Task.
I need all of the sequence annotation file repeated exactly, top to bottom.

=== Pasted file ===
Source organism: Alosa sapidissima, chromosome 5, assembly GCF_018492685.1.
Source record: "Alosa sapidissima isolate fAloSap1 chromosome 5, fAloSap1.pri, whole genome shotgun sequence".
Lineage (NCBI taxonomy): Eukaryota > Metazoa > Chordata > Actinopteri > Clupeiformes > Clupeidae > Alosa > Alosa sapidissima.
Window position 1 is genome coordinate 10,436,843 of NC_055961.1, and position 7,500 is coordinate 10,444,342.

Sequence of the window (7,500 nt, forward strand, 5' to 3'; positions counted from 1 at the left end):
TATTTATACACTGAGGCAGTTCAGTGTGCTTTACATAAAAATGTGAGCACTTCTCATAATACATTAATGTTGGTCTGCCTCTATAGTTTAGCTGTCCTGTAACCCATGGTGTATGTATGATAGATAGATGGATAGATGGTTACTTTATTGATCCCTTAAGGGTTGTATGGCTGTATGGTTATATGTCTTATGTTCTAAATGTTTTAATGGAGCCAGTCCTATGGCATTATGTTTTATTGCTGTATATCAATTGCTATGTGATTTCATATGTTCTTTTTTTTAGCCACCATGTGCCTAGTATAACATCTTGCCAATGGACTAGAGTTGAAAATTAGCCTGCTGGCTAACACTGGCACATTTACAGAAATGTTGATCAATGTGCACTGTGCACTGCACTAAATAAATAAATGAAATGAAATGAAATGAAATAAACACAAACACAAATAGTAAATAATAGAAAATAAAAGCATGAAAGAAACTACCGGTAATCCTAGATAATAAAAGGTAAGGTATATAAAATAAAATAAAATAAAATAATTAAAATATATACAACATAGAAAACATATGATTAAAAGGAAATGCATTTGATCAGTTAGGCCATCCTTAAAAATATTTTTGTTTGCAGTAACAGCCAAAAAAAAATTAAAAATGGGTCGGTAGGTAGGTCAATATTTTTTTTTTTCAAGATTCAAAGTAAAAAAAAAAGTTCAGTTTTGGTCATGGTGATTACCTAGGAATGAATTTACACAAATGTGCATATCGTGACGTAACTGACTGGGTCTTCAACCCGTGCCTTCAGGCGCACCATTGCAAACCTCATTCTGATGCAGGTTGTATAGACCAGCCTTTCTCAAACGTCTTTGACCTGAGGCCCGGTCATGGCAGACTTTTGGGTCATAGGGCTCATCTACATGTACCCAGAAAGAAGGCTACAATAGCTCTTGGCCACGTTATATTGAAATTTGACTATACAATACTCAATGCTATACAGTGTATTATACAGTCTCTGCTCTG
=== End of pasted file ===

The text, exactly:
Source organism: Alosa sapidissima, chromosome 5, assembly GCF_018492685.1.
Source record: "Alosa sapidissima isolate fAloSap1 chromosome 5, fAloSap1.pri, whole genome shotgun sequence".
Lineage (NCBI taxonomy): Eukaryota > Metazoa > Chordata > Actinopteri > Clupeiformes > Clupeidae > Alosa > Alosa sapidissima.
Window position 1 is genome coordinate 10,436,843 of NC_055961.1, and position 7,500 is coordinate 10,444,342.

Sequence of the window (7,500 nt, forward strand, 5' to 3'; positions counted from 1 at the left end):
TATTTATACACTGAGGCAGTTCAGTGTGCTTTACATAAAAATGTGAGCACTTCTCATAATACATTAATGTTGGTCTGCCTCTATAGTTTAGCTGTCCTGTAACCCATGGTGTATGTATGATAGATAGATGGATAGATGGTTACTTTATTGATCCCTTAAGGGTTGTATGGCTGTATGGTTATATGTCTTATGTTCTAAATGTTTTAATGGAGCCAGTCCTATGGCATTATGTTTTATTGCTGTATATCAATTGCTATGTGATTTCATATGTTCTTTTTTTTAGCCACCATGTGCCTAGTATAACATCTTGCCAATGGACTAGAGTTGAAAATTAGCCTGCTGGCTAACACTGGCACATTTACAGAAATGTTGATCAATGTGCACTGTGCACTGCACTAAATAAATAAATGAAATGAAATGAAATGAAATAAACACAAACACAAATAGTAAATAATAGAAAATAAAAGCATGAAAGAAACTACCGGTAATCCTAGATAATAAAAGGTAAGGTATATAAAATAAAATAAAATAAAATAATTAAAATATATACAACATAGAAAACATATGATTAAAAGGAAATGCATTTGATCAGTTAGGCCATCCTTAAAAATATTTTTGTTTGCAGTAACAGCCAAAAAAAAATTAAAAATGGGTCGGTAGGTAGGTCAATATTTTTTTTTTTCAAGATTCAAAGTAAAAAAAAAAGTTCAGTTTTGGTCATGGTGATTACCTAGGAATGAATTTACACAAATGTGCATATCGTGACGTAACTGACTGGGTCTTCAACCCGTGCCTTCAGGCGCACCATTGCAAACCTCATTCTGATGCAGGTTGTATAGACCAGCCTTTCTCAAACGTCTTTGACCTGAGGCCCGGTCATGGCAGACTTTTGGGTCATAGGGCTCATCTACATGTACCCAGAAAGAAGGCTACAATAGCTCTTGGCCACGTTATATTGAAATTTGACTATACAATACTCAATGCTATACAGTGTATTATACAGTCTCTGCTCTG